Pneumoperitoneum in laparoscopic surgery: Comparison of the effect on gastric and intestinal motility in pediatric and adult rats
Keywords:Laparoscopy, Pneumoperitoneum, Gastric motility, Intestinal motility, Child
Aim: There are limited data on how pneumoperitoneum used during laparoscopy affects gastric and intestinal motility in children compared to adults. The aim of this experimental study is to measure and compare the effects of pneumoperitoneum on the gastric and small intestinal motility among children and adult rats.
Methods: The study was conducted with 4 groups: Groups 1 and 2 (n=8 and 7, respectively) comprised pediatric rats while Groups 3 and 4 (n= 10 and 10, respectively) included adult rats. Pneumoperitoneum was achieved in Groups 1 and 3. Laparotomy was performed in Groups 2 and 4. The duration of procedure was 90 minutes in all groups. CO2 (Thermoflator, Karl-Storz, Germany) insufflation pressure was maintained at 5 mHg-0.5 ml/min. Postoperative gastric and intestinal motility studies were performed in all groups. Contractile responses to Acetylcholine and potassium chloride (at a dose range of 10-8 to 10-3 mM) were recorded (Isometric Transducer, Biopac, USA). Data Collection Analysis System (MP100 Biopac, USA) was used to analyze the data.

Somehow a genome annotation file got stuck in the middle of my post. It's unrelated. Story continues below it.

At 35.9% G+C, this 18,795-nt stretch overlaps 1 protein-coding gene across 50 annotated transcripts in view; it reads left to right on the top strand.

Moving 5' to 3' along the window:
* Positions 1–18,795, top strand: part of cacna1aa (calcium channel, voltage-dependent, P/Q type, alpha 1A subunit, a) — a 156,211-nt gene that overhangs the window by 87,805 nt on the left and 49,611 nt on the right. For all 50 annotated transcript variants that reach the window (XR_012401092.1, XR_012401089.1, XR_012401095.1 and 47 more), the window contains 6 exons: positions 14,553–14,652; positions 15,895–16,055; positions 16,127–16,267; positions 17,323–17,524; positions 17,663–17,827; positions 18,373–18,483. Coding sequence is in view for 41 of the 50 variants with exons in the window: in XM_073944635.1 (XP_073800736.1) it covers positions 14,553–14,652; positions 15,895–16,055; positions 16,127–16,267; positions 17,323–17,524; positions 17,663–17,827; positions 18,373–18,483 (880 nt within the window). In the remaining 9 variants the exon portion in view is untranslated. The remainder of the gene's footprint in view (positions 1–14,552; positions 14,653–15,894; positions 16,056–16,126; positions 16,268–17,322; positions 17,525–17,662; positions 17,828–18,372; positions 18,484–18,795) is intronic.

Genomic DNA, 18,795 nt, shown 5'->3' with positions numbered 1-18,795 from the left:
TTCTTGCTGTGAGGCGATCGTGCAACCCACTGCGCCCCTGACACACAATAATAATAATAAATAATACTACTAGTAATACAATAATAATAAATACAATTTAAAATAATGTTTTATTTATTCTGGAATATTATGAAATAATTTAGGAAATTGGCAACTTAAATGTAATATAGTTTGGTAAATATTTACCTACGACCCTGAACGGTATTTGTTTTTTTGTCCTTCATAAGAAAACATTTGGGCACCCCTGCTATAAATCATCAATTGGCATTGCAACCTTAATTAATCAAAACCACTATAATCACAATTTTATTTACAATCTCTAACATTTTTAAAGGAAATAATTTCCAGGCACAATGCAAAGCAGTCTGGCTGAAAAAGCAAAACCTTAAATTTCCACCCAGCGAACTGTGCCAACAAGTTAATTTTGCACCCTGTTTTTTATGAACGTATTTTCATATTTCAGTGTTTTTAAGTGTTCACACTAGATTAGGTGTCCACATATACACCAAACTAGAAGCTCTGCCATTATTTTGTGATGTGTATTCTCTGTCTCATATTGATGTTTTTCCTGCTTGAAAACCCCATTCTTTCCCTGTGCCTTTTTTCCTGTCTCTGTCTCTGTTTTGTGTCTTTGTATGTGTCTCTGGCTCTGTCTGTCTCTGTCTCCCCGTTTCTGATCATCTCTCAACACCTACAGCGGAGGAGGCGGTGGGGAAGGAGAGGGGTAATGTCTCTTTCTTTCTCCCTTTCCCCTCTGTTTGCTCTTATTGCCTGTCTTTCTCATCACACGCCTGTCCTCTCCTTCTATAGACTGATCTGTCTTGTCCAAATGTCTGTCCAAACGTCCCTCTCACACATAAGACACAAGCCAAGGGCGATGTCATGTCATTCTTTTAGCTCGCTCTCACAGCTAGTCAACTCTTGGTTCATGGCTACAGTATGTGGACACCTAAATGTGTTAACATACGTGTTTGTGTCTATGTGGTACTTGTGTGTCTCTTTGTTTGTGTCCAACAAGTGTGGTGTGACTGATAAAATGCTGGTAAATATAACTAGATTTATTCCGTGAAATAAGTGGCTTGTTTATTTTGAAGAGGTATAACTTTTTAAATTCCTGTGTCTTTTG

Results: The lowest contraction response was obtained in group 1 for both the stomach and intestine. The responses of pediatric groups to potassium chloride and acetylcholine were lower than those of adult groups, but there was no significant difference among the 4 groups (P>0.05).
Conclusion: This study may suggest that in the similar setting for pediatric and adult age groups, pneumoperitoneum does not significantly adversely affect gastric and small intestinal motility in children. Future studies should aim to investigate the effects of pneumoperitoneum on gastric and intestinal motility at different ages, weights, types of anesthesia, intra-abdominal pressures and operative durations.
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